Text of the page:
The intercostals are short muscles that run between your ribs and come in two varieties: the internal and external, both involved in respiration. The external intercostals elevate the ribcage and aid in inspiration, while the internal intercostals depress the ribcage and aid in forced expiration. Your intercostals are worked every day by simply breathing, but like every other muscle in your body, they need to be challenged and stressed beyond everyday use. Regularly exercising your intercostals will keep the muscles strong and healthy and make breathing during your workouts more efficient.
The barbell pullover is an excellent exercise for developing flexibility and strength in your intercostals. Use only light weights with this exercise, while focusing on proper technique and breathing. Lie face up on a horizontal bench and hold a barbell vertically above your chest with a shoulder-width overhand grip. Expand your chest as much as possible as you inhale and lower the bar behind your head, maintaining a slight bend in your elbows. Exhale as you return to the starting position. Complete two to three sets of eight to 12 repetitions.
This intercostal muscle exercise is a basic exercise that effectively works the muscles in and around your ribcage, primarily increasing thoracic expansion. Lie on a narrow horizontal bench and hold a dumbbell in each hand with your palms facing in and your arms extended with a slight bend in your elbows. Inhale and slowly open your arms to horizontal or until you feel a stretch through your ribs. Raise your arms back up to vertical as you exhale. Perform two to three sets of eight to 12 repetitions using light weights.
The Gate pose is a yoga exercise that allows you to gently stretch your intercostal muscles and improve lung expansion. Begin by kneeling on a folded towel or exercise mat. Stretch your right leg out away from your body and position your foot as flat as possible on the floor with your toes pointing out. Inhale deeply as you lift both arms out to your sides. Exhale and bend at the waist to reach your right hand down to your right leg while reaching upward with your left arm. Look up at your upraised arm if you can. Continue to breathe deeply, and each time you exhale, move a little deeper into the stretch. Hold the position for 30 to 60 seconds, then carefully return to the starting position. Repeat the exercise with your left side.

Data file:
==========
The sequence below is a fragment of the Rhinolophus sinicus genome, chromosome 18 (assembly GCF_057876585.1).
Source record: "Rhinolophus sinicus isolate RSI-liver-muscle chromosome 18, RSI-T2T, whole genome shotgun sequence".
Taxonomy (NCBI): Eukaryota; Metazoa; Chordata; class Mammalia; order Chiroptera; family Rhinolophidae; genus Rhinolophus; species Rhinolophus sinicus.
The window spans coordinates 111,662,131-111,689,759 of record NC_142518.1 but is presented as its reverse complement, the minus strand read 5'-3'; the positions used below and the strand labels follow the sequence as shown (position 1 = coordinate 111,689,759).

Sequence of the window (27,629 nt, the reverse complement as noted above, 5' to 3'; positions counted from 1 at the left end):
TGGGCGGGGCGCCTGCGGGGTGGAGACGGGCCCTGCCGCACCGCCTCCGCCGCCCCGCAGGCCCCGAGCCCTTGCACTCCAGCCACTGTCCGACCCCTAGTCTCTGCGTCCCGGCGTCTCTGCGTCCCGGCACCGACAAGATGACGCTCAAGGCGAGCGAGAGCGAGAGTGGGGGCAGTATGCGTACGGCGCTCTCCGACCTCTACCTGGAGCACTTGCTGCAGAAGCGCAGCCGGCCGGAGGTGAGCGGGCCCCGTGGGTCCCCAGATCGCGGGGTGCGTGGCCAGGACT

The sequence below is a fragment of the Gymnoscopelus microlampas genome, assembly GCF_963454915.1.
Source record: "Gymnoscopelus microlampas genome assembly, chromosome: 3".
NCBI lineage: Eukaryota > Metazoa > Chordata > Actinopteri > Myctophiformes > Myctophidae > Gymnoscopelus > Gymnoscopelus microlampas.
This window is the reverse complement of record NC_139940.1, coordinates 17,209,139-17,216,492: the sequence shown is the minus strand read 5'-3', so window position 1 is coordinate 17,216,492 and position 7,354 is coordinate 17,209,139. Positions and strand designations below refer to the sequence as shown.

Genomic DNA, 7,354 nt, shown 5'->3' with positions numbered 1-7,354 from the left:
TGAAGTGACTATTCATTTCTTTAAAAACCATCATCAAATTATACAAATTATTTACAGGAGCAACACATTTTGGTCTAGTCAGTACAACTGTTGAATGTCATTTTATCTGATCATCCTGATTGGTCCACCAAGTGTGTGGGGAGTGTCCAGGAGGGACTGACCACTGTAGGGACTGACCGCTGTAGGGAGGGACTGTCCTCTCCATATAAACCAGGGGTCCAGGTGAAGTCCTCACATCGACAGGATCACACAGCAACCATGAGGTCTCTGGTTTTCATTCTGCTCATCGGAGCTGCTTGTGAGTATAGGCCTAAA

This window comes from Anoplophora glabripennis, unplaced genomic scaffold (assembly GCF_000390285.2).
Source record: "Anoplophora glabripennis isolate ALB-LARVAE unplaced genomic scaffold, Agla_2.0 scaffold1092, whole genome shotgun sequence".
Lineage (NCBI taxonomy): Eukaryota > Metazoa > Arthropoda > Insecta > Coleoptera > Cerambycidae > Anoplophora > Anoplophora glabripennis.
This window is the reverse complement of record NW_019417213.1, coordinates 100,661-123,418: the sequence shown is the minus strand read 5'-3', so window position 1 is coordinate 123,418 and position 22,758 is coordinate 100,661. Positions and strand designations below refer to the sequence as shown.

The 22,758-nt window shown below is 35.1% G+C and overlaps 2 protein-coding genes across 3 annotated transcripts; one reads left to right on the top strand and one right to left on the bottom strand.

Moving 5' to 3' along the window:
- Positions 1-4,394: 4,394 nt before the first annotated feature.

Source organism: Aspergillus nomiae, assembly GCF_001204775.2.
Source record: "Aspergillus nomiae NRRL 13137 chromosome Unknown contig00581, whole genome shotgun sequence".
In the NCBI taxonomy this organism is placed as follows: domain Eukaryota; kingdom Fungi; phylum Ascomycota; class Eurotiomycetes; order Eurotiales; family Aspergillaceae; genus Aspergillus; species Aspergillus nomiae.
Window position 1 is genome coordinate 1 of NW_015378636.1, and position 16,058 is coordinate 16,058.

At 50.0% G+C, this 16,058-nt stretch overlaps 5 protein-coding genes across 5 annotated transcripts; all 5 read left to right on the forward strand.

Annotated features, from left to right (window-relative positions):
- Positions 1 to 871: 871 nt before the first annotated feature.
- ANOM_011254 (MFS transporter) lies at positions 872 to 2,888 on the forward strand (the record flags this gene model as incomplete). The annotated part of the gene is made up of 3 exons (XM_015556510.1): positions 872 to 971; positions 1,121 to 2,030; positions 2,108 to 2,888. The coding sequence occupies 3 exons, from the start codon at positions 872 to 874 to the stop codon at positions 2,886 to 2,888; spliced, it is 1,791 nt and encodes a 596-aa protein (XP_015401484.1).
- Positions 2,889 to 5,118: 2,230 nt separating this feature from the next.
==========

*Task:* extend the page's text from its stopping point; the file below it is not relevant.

Performance breathing requires you to simply breathe and, according to the American Council on Exercise, can improve respiratory muscle strength and endurance as well as improve your performance. When practicing breathing techniques, place yourself in a quiet area free of distractions and ensure that your nose is clear and that you can breathe smoothly. Once you are settled, begin by inhaling for two counts. Hold your breath for two counts then exhale for four counts. Repeat this cycle several times. Once you are comfortable breathing this way while sitting, try applying it to exercise. For example, inhale for two strides, hold for two strides and exhale for four strides while jogging. Try increasing the time for each phase as your abilities improve.
- Anatomy and Physiology, Second Edition; Elaine N. Marieb
- Strength Training Anatomy, Second Edition; Frederic Delavier; 2006
- ExRx.net: Dumbbell Fly
- Yoga Journal: Gate Pose
- American Council on Exercise: Want to Improve Your Performance? Breathe!
Jen Weir writes for several websites, specializing in the health and fitness field. She holds a Bachelor of Science in exercise science from Montana State University, is an NSCA-certified strength and conditioning specialist and maintains a personal trainer certification from the American College of Sports Medicine.